Learning, Wiring,

What Gauge Wire for Trailer Brakes?

There’s a lot of debate regarding gauging wire sizes for trailer breaks; the last time I ordered a pair, I didn’t realize I had some aftermarket parts installed, which caused a lot of issues. So how do you know which size is best for you?

14 to 10 AWG wires are the standard sizes for trailer breaks. 14 AWG is the minimum size needed to power a standard trailer brake. However, it’s best to use 12 to 10 AWG ones for larger trailers to ensure enough power is supplied to the brakes. 

I will go into more detail below.

Standard Gauge Wire Sizes for Trailer Electric Brakes

trailer brakes
Video | etrailer.com

14 to 10 American wire gauge AWG are the standard sizes for trailer brakes.

You might be asking how are those standard sizes when there’s such a huge range. Trailer electric brakes are power-hungry devices that require a large, steady power source but don’t necessarily have the same power requirements. The gauge wire size for your trailer brakes largely depends on how much power the brakes need. 

What’s the Most Compatible Wire Gauge for Your Trailer? ( Wiring Diagram)

14 AWG is your minimum size to power a standard trailer brake. 

According to the National Electrical Code, a 14 AWG supplies 20 amps to power standard electric brakes. Moreover, it can steadily supply that power at around 30 degrees.

Note that the minimum size of 14 AWG will not work for all trailer brakes. 

Wire Gauge and Amps for Trailer Brakes:

Wire GaugeAmps
14 AWG20
12 AWG25
10 AWG30

As I mentioned, larger trailers need a more powerful brake controller installed. The 20 amps supplied by a 14 AWG wire may not be enough to sustain powerful trailer brakes and may lead to brake failure. If you’re not sure about the amp requirement of your brake, it’s best to skip 14 AWG wires and use larger-sized ones (wires with smaller AWG)

We generally recommend using 10 AWG wires for most trailer brakes.

Unlike brake lights or other devices in the trailer that uses auxiliary power, there are few negative effects to supplying high amounts of power to electric brakes. The electric brakes have an amp circuit breaker that prevents them from overloading if a smaller AWG is needed. 

The main problem with using smaller AWG wires is the issue of whether they fit into your trailer.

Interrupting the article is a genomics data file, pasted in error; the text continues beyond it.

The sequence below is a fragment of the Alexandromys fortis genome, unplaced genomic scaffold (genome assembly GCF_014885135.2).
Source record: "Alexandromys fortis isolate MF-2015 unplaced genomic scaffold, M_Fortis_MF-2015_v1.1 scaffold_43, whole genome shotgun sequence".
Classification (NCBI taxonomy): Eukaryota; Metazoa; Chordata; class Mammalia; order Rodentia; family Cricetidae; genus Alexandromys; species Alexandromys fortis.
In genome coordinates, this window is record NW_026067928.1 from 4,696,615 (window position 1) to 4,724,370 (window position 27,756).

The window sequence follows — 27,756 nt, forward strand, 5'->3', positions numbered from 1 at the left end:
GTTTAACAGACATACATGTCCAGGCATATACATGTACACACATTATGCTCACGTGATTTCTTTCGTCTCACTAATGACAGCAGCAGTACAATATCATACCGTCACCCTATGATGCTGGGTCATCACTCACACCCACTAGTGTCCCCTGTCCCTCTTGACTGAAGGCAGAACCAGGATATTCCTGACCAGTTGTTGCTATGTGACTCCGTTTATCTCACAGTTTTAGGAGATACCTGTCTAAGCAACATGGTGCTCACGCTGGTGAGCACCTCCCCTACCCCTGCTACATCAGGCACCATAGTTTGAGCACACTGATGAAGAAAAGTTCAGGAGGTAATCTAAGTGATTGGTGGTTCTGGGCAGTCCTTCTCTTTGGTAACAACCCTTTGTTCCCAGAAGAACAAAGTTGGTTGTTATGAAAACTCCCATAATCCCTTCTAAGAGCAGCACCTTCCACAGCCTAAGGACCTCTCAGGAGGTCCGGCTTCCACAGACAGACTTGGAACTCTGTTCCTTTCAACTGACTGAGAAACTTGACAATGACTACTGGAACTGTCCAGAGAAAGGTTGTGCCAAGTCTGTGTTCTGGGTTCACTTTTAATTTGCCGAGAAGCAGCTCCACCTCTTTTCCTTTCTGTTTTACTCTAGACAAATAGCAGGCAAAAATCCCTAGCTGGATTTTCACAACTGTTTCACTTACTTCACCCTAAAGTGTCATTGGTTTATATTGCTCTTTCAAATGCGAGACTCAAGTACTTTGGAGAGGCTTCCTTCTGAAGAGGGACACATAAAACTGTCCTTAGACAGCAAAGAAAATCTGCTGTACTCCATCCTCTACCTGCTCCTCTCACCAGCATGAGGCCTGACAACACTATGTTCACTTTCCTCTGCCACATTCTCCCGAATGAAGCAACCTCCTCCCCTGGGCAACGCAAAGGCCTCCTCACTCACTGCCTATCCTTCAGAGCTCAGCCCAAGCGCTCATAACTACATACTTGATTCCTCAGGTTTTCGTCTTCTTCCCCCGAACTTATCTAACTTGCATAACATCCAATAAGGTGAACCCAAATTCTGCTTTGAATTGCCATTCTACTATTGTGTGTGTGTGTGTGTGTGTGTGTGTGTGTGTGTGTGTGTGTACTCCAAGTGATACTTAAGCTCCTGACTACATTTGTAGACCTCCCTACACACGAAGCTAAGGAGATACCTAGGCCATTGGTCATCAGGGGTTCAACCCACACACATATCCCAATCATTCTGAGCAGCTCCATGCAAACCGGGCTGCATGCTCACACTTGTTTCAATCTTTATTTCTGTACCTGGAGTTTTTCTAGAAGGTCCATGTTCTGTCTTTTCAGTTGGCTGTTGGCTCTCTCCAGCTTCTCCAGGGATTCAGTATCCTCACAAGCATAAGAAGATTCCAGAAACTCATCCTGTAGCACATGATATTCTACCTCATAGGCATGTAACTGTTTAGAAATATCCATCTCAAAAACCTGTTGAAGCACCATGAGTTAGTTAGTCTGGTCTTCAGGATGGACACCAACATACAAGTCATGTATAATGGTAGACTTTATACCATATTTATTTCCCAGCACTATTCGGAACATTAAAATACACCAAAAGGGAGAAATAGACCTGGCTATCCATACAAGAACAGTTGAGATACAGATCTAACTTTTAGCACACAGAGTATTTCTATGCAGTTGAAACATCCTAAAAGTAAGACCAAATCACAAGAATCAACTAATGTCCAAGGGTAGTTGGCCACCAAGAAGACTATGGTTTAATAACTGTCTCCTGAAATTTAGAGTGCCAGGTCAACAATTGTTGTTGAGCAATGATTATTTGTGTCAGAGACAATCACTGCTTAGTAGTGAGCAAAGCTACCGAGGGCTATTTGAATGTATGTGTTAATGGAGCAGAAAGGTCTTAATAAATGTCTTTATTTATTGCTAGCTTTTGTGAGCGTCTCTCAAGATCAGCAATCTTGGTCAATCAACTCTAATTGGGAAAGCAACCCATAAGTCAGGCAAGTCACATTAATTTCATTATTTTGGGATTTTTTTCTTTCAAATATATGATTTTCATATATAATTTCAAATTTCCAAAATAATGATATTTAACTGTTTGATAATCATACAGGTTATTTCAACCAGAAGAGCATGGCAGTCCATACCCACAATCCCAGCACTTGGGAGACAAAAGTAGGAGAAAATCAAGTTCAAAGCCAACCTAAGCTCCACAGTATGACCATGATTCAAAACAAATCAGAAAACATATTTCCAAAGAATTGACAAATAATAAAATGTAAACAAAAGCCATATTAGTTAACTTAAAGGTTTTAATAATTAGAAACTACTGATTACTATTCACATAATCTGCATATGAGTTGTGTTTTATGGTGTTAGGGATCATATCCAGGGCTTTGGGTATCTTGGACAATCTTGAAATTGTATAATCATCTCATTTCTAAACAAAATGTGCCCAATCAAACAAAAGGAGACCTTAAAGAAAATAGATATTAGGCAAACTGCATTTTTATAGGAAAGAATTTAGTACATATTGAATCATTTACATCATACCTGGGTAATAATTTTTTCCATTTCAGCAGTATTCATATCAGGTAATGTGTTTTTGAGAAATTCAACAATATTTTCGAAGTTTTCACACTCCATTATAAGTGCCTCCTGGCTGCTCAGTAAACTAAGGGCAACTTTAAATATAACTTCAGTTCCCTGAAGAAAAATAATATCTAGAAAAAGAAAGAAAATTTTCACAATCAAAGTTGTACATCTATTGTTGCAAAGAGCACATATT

Recommended Wire Gauge for Trailer Brakes based on Trailer Size:

Trailer SizeRecommended Wire Gauge
Small (1-2 axles)14 AWG
Medium (3-4 axles)12 AWG
Large (5+ axles)10 AWG

It would be best to consider whether those larger wires are compatible with your trailer wiring (look at the diagram in your manual) since 12 to 10 gauge sizes are heavy-duty trailer cables that are bulkier and longer than 14 AWG ones. The wires must fit comfortably with the interior battery lights, running trailer lights, and other components inside the engine compartment.

Besides, there’s no issue with using smaller AWG wires for trailer brakes since they are more durable than other devices, such as boat trailer wiring or lights. 

Wire GaugeCompatible Components
14 AWGStandard electric brakes
12 AWGLarger electric brakes
10 AWGHeavy-duty electric brakes

The right AWG size for your trailer brakes depends on its power requirements and the available space in your engine compartment.

If you’re certain about the brake’s power requirement, choose the gauge wire best suited for it. Otherwise, you can be cautious and use a heavy-duty trailer wire like the 10 AWG to guarantee the brake’s functionality. 


Power Stream – Wire Gauge and Current Limits Including Skin Depth and Tensile Strenght – www.powerstream.com/Wire_Size.htm 

etrailer.com. https://youtu.be/YK5h_K-9mCs

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About Sam Orlovsky

AvatarCertifications: B.E.E.
Education: University Of Denver - Electric Engineering
Lives In: Denver Colorado

Electrical engineering is my passion, and I’ve been in the industry for over 20 years. This gives me a unique ability to give you expert home improvement and DIY recommendations. I’m not only an electrician, but I also like machinery and anything to do with carpentry. One of my career paths started as a general handyman, so I also have a lot of experience with home improvement I love to share.

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